32. Maheśvara and other gods’ sons do homage to the Bodhisattva
As soon as the Bodhisattva was born, the gods’ son Maheśvara turned to the Śuddhāvāsakāyika gods’ sons and spake thus: “The Bodhisattva, the Great Being, has appeared in the world and will in a short time attain the highest and most perfect Wisdom. Come, let us go and greet him, do him homage, honor and praise him.” Then the gods’ son Maheśvara surrounded and followed by twelve hundred thousand gods’ sons, after filling the whole great city of Kapilavastu with radiance, came to the place where king Śuddhodana’s palace stood… and after saluting the Bodhisattva’s feet with his head and throwing his upper garment over one shoulder, he walked round him some hundred thousand times, keeping his right side towards him, took the Bodhisattva in his arms and spoke encouraging words to Śuddhodana. After the gods’ son Maheśvara with the Śuddhāvāsakāyika gods’ sons had thus performed the ceremony of the great homage, he returned to his own dwelling. (112:3,13; 113:1,4,11,13).
On this relief too the royal pĕndapa is on the left, here with triśūla ornaments on the roof, king Śuddhodana still sits with his son on his knee on a cushion with some female attendants behind him. The gods also sit on cushions, three of them; the nearest, making a sĕmbah, must be Maheśvara. Nothing is to be seen of the homage to the feet of the Bodhisattva or of a pradakṣiṇā; the gods’ son is sitting just like the ṛṣi on the last relief. The right is occupied by the king’s suite, servants standing, some of them with the usual bowls of flowers, and seated ones, the front ones only bearing swords and shields, while in the background, as well as the king’s umbrella, bows and arrows are to be seen. Perhaps this homage is also represented at Pagān, Seidenstücker, Süd-buddhistische Studien, abb. 21, p. 32 etc., 81 and 92. According to the latter, the passage, not preserved in the Avidūrenidāna, might be borrowed from the Lalitavistara.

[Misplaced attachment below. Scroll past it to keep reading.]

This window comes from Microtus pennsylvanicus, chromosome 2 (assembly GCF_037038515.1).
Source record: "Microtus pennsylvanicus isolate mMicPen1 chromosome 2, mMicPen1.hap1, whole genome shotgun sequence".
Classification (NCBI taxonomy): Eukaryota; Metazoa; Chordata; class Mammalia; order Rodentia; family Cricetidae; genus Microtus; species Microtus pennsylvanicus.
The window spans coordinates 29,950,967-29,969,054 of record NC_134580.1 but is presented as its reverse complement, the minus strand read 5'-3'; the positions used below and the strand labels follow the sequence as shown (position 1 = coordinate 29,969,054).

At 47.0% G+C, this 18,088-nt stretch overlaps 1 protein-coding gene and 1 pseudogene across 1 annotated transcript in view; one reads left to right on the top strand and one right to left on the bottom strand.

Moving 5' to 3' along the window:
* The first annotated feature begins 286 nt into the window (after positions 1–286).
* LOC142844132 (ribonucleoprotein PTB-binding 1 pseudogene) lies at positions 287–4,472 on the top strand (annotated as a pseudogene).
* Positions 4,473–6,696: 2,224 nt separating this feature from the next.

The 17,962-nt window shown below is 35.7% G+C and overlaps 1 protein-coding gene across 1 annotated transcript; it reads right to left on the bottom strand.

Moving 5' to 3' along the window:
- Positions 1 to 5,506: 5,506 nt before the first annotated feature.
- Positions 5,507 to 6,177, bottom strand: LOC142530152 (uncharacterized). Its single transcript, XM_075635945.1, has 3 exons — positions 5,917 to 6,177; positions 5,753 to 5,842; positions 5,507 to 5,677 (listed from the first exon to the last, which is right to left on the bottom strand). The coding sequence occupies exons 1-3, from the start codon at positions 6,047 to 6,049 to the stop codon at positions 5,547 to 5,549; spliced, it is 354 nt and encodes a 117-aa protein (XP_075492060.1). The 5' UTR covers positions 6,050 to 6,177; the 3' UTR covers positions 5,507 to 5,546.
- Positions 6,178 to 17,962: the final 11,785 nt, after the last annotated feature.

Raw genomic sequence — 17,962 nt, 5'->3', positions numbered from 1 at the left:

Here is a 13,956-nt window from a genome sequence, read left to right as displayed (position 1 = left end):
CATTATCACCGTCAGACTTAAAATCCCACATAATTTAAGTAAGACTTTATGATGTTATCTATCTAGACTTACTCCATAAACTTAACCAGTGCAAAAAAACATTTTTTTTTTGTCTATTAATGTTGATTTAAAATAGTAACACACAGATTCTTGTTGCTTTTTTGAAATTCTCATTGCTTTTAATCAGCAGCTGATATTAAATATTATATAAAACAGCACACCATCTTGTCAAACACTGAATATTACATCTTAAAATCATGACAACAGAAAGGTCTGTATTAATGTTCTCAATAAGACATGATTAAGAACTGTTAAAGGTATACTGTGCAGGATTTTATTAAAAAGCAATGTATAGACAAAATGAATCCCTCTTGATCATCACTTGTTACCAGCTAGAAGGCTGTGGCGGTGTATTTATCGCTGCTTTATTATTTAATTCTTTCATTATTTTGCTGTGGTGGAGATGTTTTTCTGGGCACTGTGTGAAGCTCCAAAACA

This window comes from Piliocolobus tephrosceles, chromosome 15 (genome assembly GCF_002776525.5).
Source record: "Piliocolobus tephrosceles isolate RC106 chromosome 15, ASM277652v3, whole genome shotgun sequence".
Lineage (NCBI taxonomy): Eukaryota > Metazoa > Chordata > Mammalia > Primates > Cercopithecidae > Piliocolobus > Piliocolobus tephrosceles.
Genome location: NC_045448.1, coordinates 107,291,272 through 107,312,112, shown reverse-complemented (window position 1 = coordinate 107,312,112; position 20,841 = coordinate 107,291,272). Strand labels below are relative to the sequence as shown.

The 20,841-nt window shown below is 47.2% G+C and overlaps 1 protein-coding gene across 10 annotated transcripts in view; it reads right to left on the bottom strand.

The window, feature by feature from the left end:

33. The Śākyas request that the prince may be brought to the temple
Then the oldest Śākyas, men and women, gathered together, came to king Śuddhodana and spake thus: “O king, this thou should know, the prince must be brought to the temple.” And he answered and said: “It is well, let the prince be brought there.” (118:3).
Here again the king is sitting with his son on his knee, he is placed quite in front because those with whom he converses are outside the pĕndapa. Behind him and inside the building some female attendants are kneeling; the front one who has nothing in her hands and on whose hip the king rests his hand, might be Gautamī, but according to the text, she was not present at the conversation, as the king informs her later, on his return to the palace, of his commands for the procession to the temple. On the right, outside the pĕndapa, are sitting servants and guards. On the left stand and sit a number of persons, men and women, whom we must consider the Śākyas and their followers; the front one, who has a vase in the hand, seems to be a brahman. This group is very much damaged; but it is still clear that in any case those sitting at the back, as well as the three figures standing, the last ones with a fly-whisk and gifts in their hands, belong to the staff of attendants. In the background there are some trees.
34. The procession to the temple
Thus, while praise and rejoicing sounded everywhere and the streets, crossways, markets and gateways were dressed with innumerable adornments, king Śuddhodana set forth after decorating the carriage of the prince within the palace, accompanied and followed by brahmans, teachers of the vedas, chiefs of the guilds, heads of families, councillors, rulers of the frontier, guardians of the gateways, followers, friends and relations, with the prince along the road, that was sprinkled with perfumes, strewn with blossoms, filled with horses, elephants, carriages and troops: on foot, where umbrellas, flags and banners were planted and all kinds of music resounded. A hundred thousand gods drew the carriage of the Bodhisattva and many hundred thousand millions of koṭis of the gods’ sons and apsaras scattered showers of blossoms in the air and made melody upon instruments of music. (119:11).